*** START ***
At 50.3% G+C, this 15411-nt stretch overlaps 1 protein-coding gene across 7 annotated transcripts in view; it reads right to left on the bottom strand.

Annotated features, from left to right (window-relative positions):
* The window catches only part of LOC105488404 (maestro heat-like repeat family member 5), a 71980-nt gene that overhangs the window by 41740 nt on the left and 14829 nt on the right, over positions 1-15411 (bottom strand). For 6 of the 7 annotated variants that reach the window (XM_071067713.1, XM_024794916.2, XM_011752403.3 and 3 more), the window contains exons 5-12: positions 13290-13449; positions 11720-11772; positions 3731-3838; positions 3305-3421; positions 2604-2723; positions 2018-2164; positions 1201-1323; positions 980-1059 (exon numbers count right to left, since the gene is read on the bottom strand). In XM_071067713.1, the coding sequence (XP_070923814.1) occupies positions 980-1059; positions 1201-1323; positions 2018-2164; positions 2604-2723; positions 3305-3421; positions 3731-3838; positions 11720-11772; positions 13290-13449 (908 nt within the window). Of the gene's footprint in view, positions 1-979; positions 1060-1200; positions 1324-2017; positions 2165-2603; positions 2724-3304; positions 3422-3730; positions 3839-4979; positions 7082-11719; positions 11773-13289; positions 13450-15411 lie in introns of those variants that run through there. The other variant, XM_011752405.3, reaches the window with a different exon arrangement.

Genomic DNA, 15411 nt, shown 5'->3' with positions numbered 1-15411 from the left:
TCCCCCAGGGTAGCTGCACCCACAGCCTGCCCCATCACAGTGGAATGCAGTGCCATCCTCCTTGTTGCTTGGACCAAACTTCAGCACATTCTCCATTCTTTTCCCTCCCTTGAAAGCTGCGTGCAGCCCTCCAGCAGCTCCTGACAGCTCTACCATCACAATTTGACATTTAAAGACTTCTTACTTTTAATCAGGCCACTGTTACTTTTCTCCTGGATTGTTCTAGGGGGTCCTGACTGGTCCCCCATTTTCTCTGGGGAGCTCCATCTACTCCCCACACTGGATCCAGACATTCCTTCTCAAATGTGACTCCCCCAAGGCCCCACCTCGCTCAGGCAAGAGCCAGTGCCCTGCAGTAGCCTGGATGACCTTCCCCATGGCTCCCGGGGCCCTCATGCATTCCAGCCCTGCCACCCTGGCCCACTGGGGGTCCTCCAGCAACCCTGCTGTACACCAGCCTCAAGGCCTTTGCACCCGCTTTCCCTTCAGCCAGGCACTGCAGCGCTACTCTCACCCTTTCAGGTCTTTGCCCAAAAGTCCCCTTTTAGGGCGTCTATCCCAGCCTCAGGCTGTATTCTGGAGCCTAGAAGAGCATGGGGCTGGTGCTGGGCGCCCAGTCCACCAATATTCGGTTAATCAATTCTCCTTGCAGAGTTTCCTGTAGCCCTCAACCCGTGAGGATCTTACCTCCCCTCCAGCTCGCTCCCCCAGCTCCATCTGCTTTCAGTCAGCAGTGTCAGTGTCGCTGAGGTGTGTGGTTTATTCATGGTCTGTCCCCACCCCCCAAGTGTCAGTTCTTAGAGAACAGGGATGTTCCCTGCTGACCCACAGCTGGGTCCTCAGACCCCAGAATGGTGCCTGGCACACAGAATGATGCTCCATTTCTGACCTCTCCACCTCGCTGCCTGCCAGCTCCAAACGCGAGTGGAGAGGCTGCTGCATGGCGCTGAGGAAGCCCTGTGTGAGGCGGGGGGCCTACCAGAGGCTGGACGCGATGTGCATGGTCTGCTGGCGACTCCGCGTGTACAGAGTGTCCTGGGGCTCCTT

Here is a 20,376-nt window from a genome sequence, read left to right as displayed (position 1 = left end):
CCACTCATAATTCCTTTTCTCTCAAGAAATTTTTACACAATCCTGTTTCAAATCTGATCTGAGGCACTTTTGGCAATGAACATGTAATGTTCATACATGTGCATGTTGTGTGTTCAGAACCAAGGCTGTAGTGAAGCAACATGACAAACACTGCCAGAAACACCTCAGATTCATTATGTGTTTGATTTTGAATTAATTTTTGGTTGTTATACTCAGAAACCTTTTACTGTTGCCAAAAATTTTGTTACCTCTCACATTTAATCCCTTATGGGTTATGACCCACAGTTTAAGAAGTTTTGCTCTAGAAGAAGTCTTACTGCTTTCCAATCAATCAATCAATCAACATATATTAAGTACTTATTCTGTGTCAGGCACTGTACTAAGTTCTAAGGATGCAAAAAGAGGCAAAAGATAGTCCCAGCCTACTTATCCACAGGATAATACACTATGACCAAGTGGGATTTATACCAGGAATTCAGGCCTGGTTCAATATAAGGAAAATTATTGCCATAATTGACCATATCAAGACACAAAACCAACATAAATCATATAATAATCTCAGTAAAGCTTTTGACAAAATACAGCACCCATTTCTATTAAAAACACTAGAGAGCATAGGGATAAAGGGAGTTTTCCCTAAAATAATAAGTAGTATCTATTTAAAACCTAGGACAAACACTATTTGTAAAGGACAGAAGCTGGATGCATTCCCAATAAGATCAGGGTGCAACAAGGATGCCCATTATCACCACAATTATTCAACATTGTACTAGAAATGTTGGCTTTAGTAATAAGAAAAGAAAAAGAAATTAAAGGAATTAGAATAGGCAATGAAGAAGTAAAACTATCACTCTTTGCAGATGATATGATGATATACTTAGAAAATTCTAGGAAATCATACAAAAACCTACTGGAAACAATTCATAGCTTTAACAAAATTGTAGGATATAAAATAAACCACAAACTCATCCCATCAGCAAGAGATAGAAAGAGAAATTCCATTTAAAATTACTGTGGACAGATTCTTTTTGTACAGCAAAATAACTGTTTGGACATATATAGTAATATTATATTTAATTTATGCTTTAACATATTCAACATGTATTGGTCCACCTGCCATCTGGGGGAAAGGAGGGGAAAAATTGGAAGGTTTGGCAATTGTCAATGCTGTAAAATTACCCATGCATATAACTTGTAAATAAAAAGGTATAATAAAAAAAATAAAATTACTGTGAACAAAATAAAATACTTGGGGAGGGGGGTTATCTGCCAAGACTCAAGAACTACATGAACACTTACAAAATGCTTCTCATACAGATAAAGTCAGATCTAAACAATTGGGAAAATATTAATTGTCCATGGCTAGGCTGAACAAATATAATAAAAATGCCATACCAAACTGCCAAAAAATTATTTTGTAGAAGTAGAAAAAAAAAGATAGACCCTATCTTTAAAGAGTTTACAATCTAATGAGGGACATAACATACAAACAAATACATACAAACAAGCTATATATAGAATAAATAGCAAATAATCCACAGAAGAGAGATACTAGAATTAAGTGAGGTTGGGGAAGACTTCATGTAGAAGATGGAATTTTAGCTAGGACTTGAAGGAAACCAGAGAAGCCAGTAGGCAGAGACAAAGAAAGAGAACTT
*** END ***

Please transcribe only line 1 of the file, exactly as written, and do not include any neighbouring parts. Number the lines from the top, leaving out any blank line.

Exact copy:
At 50.3% G+C, this 15411-nt stretch overlaps 1 protein-coding gene across 7 annotated transcripts in view; it reads right to left on the bottom strand.